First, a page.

The region growing process is applied recursively. At each step, a homogeneity region R _{ n }(R _{0}=S _{D}) is dilated by a neighborhood 1, yielding a region D _{ n+1}. For each pixel (x _{ i }, y _{ i })∈D _{ n+1} −R _{n}, if the standard deviation (σ _{ i }) of gray levels of (x _{ i }, y _{ i }) and its neighbors is less than βσ _{mean}, and the gray levels of I _{ i } exceeds T, it is marked as belonging to R _{ n+1}. That is, if σ _{ i } < βσ _{mean} and I(x _{ i }, y _{ i }) > T, (x _{ i }, y _{ i })∈R _{ n+1}; otherwise, (x _{ i }, y _{ i })∉R _{ n+1}. The region growing procedure is iterated until the region R _{n} can no longer be increased. We set β as 1.2 in our experiments.
To eliminate the possible holes in the segmented regions, a linkage process is applied. Any pixel with at least six of its eight neighboring pixels belonging to the segmented region is included to be part of the segmented region.
MASS SHAPE RECONSTRUCTION
The initial 3D mass shape, which is represented by a binary volume image, is reconstructed based on an algebraic reconstruction technique5,6, similar to that of Shao and Brady.1
Let v(i, j, k) be the 3D reconstructed object image, i = 1, ..., n, j = 1, ..., n, k = 1, ..., n, which is a discrete threedimensional image that represents a binary object. In this study, we assume that the mass lesion to be reconstructed is incompressible and that the attenuation coefficient within a mass is constant. For this reason, we represent the reconstructed object as a binary threedimensional image.
Let P _{CC}(r, c), P _{MLO}(r, c)/P _{LM}(r, c) represent the mass regions in the CC and MLO/LM views and the background, r = 1, ..., n, c = 1, ..., n. P _{CC}(r, c), P _{MLO}(r, c)/P _{LM}(r, c) is equal to h _{m} (h _{m} is the background compensated intensity of a mass region), if (r, c) belongs to the mass region; and is equal to 0, if (r, c) belongs to the background.

If v _{ j } ∈ b(V), and \(\frac{{{\sum\nolimits_{i = 1}^{2n^{2} } {{\left( {P_{i}  {\sum\nolimits_{n = 1}^N {\omega _{{in}} \upsilon _{n} } }} \right)}} }{\left( {\omega _{{ij}} > 0?1:0} \right)}}}{{{\sum\nolimits_{i = 1}^{2n^{2} } {\omega _{{ij}} } }}} <  {\text{Threshold}},\), change v _{ j } from 1 to 0;

If v _{ j } ∈ b(\( \overline{V} \)), and \( \frac{{{\sum\limits_{i = 1}^{2n^{2} } {\left( {P_{i}  } \right.} }{\sum\limits_{n = 1}^N {\left. {w_{{in}} v_{n} } \right){\left( {w_{{ij}} > 0?1:0} \right)}} }}} {{{\sum\limits_{i = 1}^{2n^{2} } {w_{{ij}} } }}} > {\text{Threshold}} \), change v _{ j }from 0 to 1.
We set Threshold as 0.5 in the current reconstruction procedure. The above procedure is applied recursively, until the reconstruction converges to a particular shape.
The above reconstructed binary 3D mass shape is rather coarse and is affected by the partial volume effect (PVE). PVE arises if more than one tissue type occupies a single voxel element. The intensity value of the partial volume pixel (or voxel) is a combination of the intensity values of each tissue type present. The accuracy of assigning these partial volume pixels (or voxels) to one single tissue type is inherently limited, especially when the image resolution is low.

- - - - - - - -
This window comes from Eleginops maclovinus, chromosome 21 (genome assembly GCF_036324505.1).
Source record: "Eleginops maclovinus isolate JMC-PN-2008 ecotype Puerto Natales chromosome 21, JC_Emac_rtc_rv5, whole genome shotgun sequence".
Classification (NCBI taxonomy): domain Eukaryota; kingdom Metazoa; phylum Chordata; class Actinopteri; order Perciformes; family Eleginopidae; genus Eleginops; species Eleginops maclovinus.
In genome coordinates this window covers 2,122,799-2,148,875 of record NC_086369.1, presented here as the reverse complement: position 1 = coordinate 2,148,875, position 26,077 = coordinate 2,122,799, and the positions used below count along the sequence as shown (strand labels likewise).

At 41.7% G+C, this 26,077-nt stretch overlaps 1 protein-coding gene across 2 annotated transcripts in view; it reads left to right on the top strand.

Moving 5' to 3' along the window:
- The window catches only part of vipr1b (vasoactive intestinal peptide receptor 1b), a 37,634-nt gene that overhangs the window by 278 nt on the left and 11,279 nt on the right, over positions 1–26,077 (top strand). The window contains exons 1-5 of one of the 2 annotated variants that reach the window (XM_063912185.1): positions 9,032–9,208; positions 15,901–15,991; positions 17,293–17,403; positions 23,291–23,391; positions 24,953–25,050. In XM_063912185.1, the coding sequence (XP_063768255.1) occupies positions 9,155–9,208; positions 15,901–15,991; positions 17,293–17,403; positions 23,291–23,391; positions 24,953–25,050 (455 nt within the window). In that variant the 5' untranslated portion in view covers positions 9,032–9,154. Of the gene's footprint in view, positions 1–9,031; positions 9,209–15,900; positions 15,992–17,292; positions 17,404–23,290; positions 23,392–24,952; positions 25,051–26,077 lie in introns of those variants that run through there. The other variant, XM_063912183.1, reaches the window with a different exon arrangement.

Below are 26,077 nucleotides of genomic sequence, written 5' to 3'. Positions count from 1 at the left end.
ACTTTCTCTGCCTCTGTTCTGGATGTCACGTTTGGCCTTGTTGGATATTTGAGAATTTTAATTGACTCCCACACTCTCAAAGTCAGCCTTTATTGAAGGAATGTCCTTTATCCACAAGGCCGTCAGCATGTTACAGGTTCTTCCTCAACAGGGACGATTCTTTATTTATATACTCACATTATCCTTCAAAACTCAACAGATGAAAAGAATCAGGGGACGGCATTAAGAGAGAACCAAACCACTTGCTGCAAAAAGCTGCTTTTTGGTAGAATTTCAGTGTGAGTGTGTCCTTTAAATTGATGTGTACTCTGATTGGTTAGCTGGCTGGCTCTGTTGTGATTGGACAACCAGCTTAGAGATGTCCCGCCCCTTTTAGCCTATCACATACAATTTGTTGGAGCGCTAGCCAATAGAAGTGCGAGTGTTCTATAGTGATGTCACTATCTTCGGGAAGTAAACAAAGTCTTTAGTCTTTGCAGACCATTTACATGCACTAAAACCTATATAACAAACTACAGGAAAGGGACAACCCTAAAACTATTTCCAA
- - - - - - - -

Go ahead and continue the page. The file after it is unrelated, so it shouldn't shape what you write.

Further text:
If v _{ j } ∈ b(V), and \(\frac{{{\sum\nolimits_{i = 1}^{2n^{2} } {\left( {P_{i}  } \right.} }{\sum\nolimits_{n = 1}^N {\left. {\omega _{{in}} \upsilon _{n} } \right){\left( {\omega _{{ij}} > 0?1:0} \right)}} }}}{{{\sum\nolimits_{i = 1}^{2n^{2} } {\omega _{{ij}} } }}} < 0,\) \(\upsilon _{j} = 1 + \frac{{{\sum\nolimits_{i = 1}^{2n^{2} } {\left( {P_{i}  } \right.{\sum\nolimits_{n = 1}^N {\left. {\omega _{{in}} \upsilon _{n} } \right){\left( {\omega _{{ij}} > 0?1:0} \right)}} }} }}}{{{\sum\nolimits_{i = 1}^{2n^{2} } {\omega _{{ij}} } }}};\)

If v _{ j } ∈ b(\( \overline{V} \)), and \( \frac{{{\sum\nolimits_{i = 1}^{2n^{2} } {\left( {P_{i}  } \right.} }{\sum\nolimits_{n = 1}^N {\left. {w_{{in}} v_{n} } \right){\left( {w_{{ij}} > 0?1:0} \right)}} }}}{{{\sum\nolimits_{i = 1}^{2n^{2} } {w_{{ij}} } }}} > 0 \), \( v_{j} = \frac{{{\sum\nolimits_{i = 1}^{2n^{2} } {\left( {P_{i}  } \right.} }{\sum\nolimits_{n = 1}^N {\left. {w_{{in}} v_{n} } \right){\left( {w_{{ij}} > 0?1:0} \right)}} }}}{{{\sum\nolimits_{i = 1}^{2n^{2} } {w_{{ij}} } }}} \).
The initial threedimensional binary boundary is replaced by partial volume voxels accordingly. The above procedure is applied recursively until the difference between the current reconstruction and the previous one is smaller than a threshold. Therefore, we have obtained a threedimensional reconstruction with the inner voxels as 1 and the boundary voxels having the values between 0 and 1.
EXPERIMENTAL RESULTS
Average Mean Deviation Rates of Reconstructions of 28 Pairs of CC and MLO Views
Algorithm  Reference [1]  Proposed 

Mean deviation rate  9.47%  5.82% 
CONCLUSION
In this paper, we developed a reconstruction algorithm for mass regions in mammograms. The 2D mass shapes are first segmented using an efficient region growing technique in CC and MLO views. The 3D mass shapes are then iteratively refined by an algebraic reconstruction technique. Partial volume estimation is applied on the boundary voxels to get a more accurate 3D representation of the mass. More accurately reconstructed mass shapes are useful for breast cancer diagnosis and treatment purposes. Radiologists can use the reconstructed threedimensional mass coupled with the twodimensional masses in the CC and MLO views to classify the lesion into malignant or benign. The reconstructed mass shapes can be also used as a visualization tool for medical education.
References